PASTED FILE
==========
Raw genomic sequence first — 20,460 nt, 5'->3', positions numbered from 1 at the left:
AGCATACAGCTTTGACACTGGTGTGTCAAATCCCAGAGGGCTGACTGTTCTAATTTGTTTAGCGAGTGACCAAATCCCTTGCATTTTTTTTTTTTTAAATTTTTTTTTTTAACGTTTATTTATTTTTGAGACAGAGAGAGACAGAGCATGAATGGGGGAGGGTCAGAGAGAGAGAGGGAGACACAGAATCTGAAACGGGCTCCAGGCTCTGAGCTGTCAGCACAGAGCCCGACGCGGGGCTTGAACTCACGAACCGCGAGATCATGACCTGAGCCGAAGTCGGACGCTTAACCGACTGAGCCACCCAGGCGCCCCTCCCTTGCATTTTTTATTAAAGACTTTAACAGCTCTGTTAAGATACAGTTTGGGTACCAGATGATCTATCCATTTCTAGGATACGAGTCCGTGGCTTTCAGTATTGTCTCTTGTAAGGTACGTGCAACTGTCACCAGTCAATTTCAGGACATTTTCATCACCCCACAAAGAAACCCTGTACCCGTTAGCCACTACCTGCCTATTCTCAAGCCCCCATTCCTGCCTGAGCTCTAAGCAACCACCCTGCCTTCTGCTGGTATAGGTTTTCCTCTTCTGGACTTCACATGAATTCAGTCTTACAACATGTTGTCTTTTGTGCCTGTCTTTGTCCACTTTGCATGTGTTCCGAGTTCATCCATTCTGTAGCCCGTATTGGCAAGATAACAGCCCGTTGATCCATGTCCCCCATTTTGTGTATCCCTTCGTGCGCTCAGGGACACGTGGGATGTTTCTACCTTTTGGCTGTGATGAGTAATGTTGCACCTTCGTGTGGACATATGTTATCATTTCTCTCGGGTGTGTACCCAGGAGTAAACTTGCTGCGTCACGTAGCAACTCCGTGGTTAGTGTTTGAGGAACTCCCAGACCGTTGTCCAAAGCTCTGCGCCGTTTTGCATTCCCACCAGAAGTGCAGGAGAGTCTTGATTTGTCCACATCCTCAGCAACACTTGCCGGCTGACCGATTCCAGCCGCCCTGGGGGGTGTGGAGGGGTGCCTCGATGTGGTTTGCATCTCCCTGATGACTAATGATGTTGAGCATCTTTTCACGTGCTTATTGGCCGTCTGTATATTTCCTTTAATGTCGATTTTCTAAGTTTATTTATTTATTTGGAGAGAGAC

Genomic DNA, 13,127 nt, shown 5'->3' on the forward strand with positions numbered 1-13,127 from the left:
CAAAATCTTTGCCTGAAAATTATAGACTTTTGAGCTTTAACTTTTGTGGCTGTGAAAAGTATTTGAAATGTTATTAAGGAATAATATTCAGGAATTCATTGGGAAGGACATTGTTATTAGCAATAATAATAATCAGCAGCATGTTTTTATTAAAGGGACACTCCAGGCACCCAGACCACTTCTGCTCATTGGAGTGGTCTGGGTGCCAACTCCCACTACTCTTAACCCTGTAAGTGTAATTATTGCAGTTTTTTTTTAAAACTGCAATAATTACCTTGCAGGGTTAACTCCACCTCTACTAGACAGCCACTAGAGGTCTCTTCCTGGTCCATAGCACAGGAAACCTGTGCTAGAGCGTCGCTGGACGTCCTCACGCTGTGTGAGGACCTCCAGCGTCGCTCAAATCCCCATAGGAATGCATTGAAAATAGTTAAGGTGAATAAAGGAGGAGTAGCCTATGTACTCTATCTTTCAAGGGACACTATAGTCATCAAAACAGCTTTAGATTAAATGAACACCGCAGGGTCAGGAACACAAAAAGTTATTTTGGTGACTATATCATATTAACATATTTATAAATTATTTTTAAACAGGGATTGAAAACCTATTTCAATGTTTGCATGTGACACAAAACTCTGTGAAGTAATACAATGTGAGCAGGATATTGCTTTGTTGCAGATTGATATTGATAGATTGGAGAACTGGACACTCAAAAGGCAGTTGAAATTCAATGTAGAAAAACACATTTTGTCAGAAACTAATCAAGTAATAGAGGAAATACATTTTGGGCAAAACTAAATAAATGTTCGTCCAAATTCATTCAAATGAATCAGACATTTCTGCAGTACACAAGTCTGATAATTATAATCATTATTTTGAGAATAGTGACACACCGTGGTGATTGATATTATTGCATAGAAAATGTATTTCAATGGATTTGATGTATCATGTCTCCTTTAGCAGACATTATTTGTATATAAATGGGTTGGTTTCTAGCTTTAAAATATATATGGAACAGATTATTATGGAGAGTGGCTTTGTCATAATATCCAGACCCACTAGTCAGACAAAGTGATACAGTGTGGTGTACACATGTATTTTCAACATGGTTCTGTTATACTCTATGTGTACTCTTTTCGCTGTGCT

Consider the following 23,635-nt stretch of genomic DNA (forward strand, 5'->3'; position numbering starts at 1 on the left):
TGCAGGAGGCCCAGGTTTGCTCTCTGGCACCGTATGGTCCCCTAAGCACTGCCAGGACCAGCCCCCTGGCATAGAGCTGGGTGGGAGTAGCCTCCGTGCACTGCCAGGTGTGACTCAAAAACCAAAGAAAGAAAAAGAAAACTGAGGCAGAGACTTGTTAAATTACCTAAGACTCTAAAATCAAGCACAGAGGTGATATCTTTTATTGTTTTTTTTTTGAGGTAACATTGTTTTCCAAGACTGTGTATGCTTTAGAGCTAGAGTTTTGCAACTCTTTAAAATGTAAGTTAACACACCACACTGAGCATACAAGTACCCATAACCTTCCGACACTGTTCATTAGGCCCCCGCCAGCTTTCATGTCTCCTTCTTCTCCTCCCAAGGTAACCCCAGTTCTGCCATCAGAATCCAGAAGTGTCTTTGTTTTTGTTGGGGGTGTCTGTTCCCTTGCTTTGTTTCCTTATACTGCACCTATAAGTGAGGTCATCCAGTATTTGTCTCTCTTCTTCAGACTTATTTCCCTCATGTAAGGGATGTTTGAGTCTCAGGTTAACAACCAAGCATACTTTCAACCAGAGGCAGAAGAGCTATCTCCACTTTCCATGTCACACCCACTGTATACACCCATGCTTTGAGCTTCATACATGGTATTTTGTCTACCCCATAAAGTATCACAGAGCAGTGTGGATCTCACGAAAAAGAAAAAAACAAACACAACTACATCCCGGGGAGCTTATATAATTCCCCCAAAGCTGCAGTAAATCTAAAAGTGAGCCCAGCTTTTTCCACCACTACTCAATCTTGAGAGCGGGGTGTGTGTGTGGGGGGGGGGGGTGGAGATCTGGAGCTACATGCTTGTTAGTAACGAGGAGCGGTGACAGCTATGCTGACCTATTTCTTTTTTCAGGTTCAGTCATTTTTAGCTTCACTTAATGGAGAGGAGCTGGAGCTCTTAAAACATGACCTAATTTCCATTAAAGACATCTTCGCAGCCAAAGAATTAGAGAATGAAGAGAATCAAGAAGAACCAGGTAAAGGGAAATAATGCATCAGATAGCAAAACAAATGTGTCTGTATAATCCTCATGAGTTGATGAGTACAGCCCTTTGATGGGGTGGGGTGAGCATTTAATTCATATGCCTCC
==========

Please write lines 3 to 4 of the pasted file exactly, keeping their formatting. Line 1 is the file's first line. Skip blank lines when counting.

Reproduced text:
Genomic DNA, 13,127 nt, shown 5'->3' on the forward strand with positions numbered 1-13,127 from the left:
CAAAATCTTTGCCTGAAAATTATAGACTTTTGAGCTTTAACTTTTGTGGCTGTGAAAAGTATTTGAAATGTTATTAAGGAATAATATTCAGGAATTCATTGGGAAGGACATTGTTATTAGCAATAATAATAATCAGCAGCATGTTTTTATTAAAGGGACACTCCAGGCACCCAGACCACTTCTGCTCATTGGAGTGGTCTGGGTGCCAACTCCCACTACTCTTAACCCTGTAAGTGTAATTATTGCAGTTTTTTTTTAAAACTGCAATAATTACCTTGCAGGGTTAACTCCACCTCTACTAGACAGCCACTAGAGGTCTCTTCCTGGTCCATAGCACAGGAAACCTGTGCTAGAGCGTCGCTGGACGTCCTCACGCTGTGTGAGGACCTCCAGCGTCGCTCAAATCCCCATAGGAATGCATTGAAAATAGTTAAGGTGAATAAAGGAGGAGTAGCCTATGTACTCTATCTTTCAAGGGACACTATAGTCATCAAAACAGCTTTAGATTAAATGAACACCGCAGGGTCAGGAACACAAAAAGTTATTTTGGTGACTATATCATATTAACATATTTATAAATTATTTTTAAACAGGGATTGAAAACCTATTTCAATGTTTGCATGTGACACAAAACTCTGTGAAGTAATACAATGTGAGCAGGATATTGCTTTGTTGCAGATTGATATTGATAGATTGGAGAACTGGACACTCAAAAGGCAGTTGAAATTCAATGTAGAAAAACACATTTTGTCAGAAACTAATCAAGTAATAGAGGAAATACATTTTGGGCAAAACTAAATAAATGTTCGTCCAAATTCATTCAAATGAATCAGACATTTCTGCAGTACACAAGTCTGATAATTATAATCATTATTTTGAGAATAGTGACACACCGTGGTGATTGATATTATTGCATAGAAAATGTATTTCAATGGATTTGATGTATCATGTCTCCTTTAGCAGACATTATTTGTATATAAATGGGTTGGTTTCTAGCTTTAAAATATATATGGAACAGATTATTATGGAGAGTGGCTTTGTCATAATATCCAGACCCACTAGTCAGACAAAGTGATACAGTGTGGTGTACACATGTATTTTCAACATGGTTCTGTTATACTCTATGTGTACTCTTTTCGCTGTGCT